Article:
Awarded to the Captain, a member of a flight deck crew, or a cabin attendant whose action contributed outstandingly by the saving of his/her aircraft or passengers, or made a significant contribution to future air safety.
Captain Eric Gennotte
First Officer Steeve Michielsen
Flight Engineer Mario Rofail
On 22nd November 2003, a DHL A300 B4 had been airborne from Baghdad Airport for just over 3 minutes when the calm in the cockpit was shattered by the sound of a loud bang. At about 8,000ft an explosion was heard, followed by a cacophony of aural warnings and visual displays showing a master warning on all flight controls.
Unbeknown to the crew at that time, the aircraft had been struck by a missile. The Flight Engineer, Mario Rofail, called that the green and yellow hydraulic systems were lost, and as he started preparing for the double hydraulic loss emergency checklist procedure the Captain, Eric Gennotte, announced that he was having difficulty controlling the aircraft. The First Officer, Steeve Michielsen, tried unsuccessfully to assist the Captain to try and regain control. The F/E then announced that the third hydraulic system was lost as well.
At that point the crew realised that there was little likelihood that the flight controls would become functional again. There was no emergency checklist or procedure to help them recover from this scenario. The situation appeared hopeless and they were very much on their own.
The aircraft was without conventional pilot input. The stick and rudder were ineffective. The flight control surfaces deprived of their hydraulic muscle, were aligned with the airflow (hinge moment zero).
The configuration was frozen:
? Slats and flaps could not be extended
? Spoilers were no longer controllable
? The position of the horizontal stabiliser could not be adjusted. It was and continued to remain at the trim position for 215 Knots with climb thrust. (This setting was to pose particular challenges for the crew as they attempted to stabilise the aircraft for an approach descent profile)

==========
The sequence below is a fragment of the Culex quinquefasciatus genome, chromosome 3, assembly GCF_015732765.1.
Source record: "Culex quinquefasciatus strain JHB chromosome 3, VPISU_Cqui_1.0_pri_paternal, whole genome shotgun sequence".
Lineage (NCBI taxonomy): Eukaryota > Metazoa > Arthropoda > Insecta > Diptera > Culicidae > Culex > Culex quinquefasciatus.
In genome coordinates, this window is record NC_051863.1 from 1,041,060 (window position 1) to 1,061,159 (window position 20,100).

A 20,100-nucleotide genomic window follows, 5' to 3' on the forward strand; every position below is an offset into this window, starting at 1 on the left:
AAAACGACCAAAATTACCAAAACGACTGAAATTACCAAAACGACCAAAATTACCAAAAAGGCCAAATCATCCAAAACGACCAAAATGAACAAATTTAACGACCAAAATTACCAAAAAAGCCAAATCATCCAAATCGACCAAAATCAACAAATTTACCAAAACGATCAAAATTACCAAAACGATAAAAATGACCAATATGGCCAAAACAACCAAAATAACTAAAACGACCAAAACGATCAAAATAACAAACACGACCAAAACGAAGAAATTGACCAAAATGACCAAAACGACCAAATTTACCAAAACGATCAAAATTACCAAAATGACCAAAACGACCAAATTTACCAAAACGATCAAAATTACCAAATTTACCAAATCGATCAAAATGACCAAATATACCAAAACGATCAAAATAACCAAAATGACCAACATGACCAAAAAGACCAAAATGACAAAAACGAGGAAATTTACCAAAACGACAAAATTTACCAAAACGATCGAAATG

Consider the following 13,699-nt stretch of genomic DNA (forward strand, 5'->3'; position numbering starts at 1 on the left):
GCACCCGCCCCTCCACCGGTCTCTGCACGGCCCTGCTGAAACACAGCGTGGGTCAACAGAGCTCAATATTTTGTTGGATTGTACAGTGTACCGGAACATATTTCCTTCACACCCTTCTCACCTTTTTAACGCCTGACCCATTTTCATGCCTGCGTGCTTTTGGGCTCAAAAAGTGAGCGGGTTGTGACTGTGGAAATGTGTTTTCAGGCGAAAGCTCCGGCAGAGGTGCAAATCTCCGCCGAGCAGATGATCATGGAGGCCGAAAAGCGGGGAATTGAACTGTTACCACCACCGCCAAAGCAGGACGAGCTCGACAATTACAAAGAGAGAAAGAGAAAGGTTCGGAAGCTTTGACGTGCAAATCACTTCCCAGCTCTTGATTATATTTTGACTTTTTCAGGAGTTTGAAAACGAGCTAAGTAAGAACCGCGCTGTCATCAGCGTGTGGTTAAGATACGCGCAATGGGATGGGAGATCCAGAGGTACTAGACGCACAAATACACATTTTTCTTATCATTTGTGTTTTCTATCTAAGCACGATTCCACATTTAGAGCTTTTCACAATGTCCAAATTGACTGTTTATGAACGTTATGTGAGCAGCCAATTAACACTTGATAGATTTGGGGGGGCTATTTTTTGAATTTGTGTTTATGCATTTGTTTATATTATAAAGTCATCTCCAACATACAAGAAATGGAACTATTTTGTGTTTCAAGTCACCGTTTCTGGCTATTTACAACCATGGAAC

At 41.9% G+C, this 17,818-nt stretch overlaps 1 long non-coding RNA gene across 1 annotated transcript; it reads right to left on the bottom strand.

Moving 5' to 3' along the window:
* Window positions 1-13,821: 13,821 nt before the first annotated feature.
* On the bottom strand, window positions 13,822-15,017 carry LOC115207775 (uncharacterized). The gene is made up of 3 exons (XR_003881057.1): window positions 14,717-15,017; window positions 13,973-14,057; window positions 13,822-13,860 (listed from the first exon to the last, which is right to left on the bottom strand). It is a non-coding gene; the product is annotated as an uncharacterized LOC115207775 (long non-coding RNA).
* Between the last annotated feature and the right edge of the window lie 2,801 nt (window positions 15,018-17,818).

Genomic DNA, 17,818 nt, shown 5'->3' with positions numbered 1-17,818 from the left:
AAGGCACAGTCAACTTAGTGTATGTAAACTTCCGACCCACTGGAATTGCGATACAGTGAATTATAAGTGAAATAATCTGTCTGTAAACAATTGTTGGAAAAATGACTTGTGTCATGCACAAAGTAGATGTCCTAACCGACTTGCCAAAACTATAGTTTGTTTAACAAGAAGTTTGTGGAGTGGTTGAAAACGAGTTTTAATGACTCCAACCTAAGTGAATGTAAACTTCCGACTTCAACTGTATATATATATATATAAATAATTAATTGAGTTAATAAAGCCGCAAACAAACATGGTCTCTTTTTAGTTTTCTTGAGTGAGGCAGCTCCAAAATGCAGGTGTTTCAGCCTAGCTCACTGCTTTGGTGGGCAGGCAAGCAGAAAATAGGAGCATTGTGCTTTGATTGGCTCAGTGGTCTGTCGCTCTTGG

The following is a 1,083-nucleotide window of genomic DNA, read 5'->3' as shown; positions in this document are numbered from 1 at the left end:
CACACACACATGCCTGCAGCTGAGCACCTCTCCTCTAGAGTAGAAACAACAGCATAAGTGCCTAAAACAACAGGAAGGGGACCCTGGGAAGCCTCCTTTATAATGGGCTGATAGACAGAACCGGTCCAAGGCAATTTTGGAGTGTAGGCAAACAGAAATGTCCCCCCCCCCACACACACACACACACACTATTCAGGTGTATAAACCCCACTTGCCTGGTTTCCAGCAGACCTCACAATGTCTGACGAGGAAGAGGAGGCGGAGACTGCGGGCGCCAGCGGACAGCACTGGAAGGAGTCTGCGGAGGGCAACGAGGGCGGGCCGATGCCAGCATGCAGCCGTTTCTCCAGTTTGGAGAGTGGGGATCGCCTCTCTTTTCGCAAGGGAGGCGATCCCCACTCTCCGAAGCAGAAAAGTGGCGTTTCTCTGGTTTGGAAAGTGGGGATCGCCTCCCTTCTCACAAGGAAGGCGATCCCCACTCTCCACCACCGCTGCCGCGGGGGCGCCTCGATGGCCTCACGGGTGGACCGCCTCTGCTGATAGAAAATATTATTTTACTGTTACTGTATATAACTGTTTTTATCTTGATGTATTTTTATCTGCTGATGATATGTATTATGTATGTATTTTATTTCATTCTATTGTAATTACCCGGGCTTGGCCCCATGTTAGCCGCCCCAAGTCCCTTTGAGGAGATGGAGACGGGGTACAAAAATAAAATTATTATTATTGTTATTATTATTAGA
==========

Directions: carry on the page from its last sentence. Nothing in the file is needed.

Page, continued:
A state of emergency was declared by Steeve to ATC. The crew was told that the left engine was on fire. Mario advised his fellow crew members that this was not possible since all engine indications and fire warning systems were normal. However, with no hydraulics and a fire visible from the left wing he knew the aircraft was seriously damaged.
The tension was extreme on the flight deck. The ?sense of disbelief? was felt by all the crew members.
Eric announced that they could control the pitch attitude by adjusting thrust. Then began a learning period during which Eric, Steeve and Mario, discovered how to control the pitch by modulating thrust. Initially the thrust lever movements were large and essentially symmetrical, and the aircraft thus continued a wide, unsteady, 360 degree turn to the left.
The crew found that they could effectively stop the climb by reducing thrust, which caused an initial airspeed decrease whilst the nose dropped, but then the airspeed started to increase.
They had to cope with this apparent paradox, due to the change in pitching moment that could not be corrected by the jammed horizontal stabiliser.
The initial climb at 215 knots was changed into a shallow controlled descent by reducing thrust, leading to an unavoidable speed increase: Between 10,000 and 5,000 feet, IAS varied between 270 and 290 knots.
At that time Eric ordered the extension of the landing gear by the emergency gravity extension procedure, even though the speed exceeded the maximum allowed for landing gear extension.
Mario successfully manually extended the gear. It made a lot of noise since the gear doors remained open. The extended gear provided additional drag, which helped stabilise the aircraft. This was the only means to bring the speed back towards 210 knots. The decision to extend the gear so early on proved to be a vital decision.
With the aircraft controllable in pitch around level flight and at a speed compatible with landing, Eric, supported by Steeve and Mario, set about learning to control the direction of flight.
Asymmetric handling of the throttles could control bank. When the left engine alone was accelerated, the wings returned to the horizontal, similarly when the right engine only was retarded the same levelling effect could be achieved.
This was a very difficult procedure to perform, especially when trying simultaneously to maintain horizontal flight and follow a heading:
? The response to thrust change